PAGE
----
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Reforming the City School in South Africa: Mapping the History from Apartheid Durban to Post-Apartheid eThekwini

  • Jenni Karlsson
Part of the Springer International Handbooks of Education book series (SIHE, volume 19)

As schools age, their sites and built environments become palimpsests imprinted and overprinted with traces, shifts, removals, and additions from each subsequent social era. In cities, the story of an urban formation’s waxing and waning is mirrored in the fortunes of its schools and can be read off their collective histories. Even the peculiar racial, cultural, and economic politics of South African cities, from the colonial period to the post-apartheid present, are inscribed in school built environments, with each school’s location still articulating a history of center-periphery advantage, marginality, and discrimination, despite endeavors to ameliorate the inequalities of the past. This understanding underpins my study of schools in South Africa’s second largest city, Durban, or eThekwini, as it is known in the more widely spoken local language of isiZulu.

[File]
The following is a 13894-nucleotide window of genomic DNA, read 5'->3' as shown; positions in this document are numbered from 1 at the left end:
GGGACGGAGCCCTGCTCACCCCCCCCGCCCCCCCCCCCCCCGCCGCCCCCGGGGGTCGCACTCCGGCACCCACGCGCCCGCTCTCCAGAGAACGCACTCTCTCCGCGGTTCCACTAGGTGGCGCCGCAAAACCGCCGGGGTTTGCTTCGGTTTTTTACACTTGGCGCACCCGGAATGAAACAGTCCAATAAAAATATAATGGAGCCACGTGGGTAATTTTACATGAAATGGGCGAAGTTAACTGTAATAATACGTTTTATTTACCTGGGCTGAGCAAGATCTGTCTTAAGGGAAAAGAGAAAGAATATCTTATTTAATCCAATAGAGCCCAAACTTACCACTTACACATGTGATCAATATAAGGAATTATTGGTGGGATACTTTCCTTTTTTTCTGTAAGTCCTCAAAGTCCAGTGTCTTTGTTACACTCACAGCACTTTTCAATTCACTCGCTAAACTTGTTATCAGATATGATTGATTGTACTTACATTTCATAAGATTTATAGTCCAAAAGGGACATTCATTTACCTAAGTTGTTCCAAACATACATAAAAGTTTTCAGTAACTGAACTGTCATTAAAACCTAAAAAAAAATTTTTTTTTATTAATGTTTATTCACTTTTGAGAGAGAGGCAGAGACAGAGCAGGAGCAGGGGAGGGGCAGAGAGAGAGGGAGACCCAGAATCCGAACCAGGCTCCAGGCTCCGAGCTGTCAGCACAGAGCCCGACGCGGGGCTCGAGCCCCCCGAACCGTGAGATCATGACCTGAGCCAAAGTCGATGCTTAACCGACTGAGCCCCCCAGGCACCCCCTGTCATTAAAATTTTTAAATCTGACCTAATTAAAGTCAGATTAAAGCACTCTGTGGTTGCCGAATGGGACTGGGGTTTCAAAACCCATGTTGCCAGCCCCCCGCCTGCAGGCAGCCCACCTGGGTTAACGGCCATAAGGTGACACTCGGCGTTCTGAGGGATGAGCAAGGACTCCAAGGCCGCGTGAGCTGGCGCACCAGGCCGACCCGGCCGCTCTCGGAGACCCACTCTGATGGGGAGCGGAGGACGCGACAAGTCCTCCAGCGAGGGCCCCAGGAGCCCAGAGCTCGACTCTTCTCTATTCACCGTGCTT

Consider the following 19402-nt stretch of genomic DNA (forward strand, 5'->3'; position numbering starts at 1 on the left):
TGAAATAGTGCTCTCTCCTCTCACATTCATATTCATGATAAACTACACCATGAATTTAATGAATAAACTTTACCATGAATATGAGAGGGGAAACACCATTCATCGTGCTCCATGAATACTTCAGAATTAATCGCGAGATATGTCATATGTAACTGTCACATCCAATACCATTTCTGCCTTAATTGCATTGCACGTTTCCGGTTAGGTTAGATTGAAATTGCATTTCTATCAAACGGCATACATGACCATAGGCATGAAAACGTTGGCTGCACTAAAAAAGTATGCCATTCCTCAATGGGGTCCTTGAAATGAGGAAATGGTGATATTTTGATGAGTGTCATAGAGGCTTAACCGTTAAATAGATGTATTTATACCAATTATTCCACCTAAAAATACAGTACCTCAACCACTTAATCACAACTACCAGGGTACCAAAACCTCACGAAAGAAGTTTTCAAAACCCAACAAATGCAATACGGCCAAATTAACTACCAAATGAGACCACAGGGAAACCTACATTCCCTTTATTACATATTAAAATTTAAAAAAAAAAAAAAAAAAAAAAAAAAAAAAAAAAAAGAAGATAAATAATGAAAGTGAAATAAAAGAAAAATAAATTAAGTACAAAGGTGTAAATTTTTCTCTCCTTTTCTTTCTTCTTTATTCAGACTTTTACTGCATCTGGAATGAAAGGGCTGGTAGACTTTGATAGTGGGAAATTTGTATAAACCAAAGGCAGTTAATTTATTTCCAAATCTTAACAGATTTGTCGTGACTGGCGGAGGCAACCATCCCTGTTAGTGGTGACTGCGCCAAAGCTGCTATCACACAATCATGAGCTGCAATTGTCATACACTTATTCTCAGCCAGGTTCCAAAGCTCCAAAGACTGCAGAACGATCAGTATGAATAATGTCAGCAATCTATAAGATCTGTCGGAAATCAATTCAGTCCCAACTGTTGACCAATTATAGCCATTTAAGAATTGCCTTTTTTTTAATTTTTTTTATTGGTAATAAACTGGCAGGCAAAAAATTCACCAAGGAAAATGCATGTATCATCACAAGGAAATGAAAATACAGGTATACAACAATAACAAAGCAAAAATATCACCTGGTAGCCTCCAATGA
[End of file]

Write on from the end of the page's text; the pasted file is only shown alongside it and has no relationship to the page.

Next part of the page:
The French social theorist, Henri Lefebvre (1991, p. 54) has asserted that “a revolution that does not produce a new space has not realized its full potential.” This implies that the social space of city and school is reworked continually as social relations evolve from what was there before. Lefebvre has also contended that simultaneously urban development constitutes relations of center-periphery tensions that yield social difference and diversity (Lefebvre, 1991, 1996). These propositions about urban formation and social space are the theoretical horizon for this work and frame my exploration of city schools as inseparable from the geo-political history of their locale.

Keywords

Informal Settlement City School South African City Foundation Stone Girl High School 
These keywords were added by machine and not by the authors. This process is experimental and the keywords may be updated as the learning algorithm improves.

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Copyright information

© Springer 2007

Authors and Affiliations

  • Jenni Karlsson
    • 1
  1. 1.University of KwaZulu-NatalDurban

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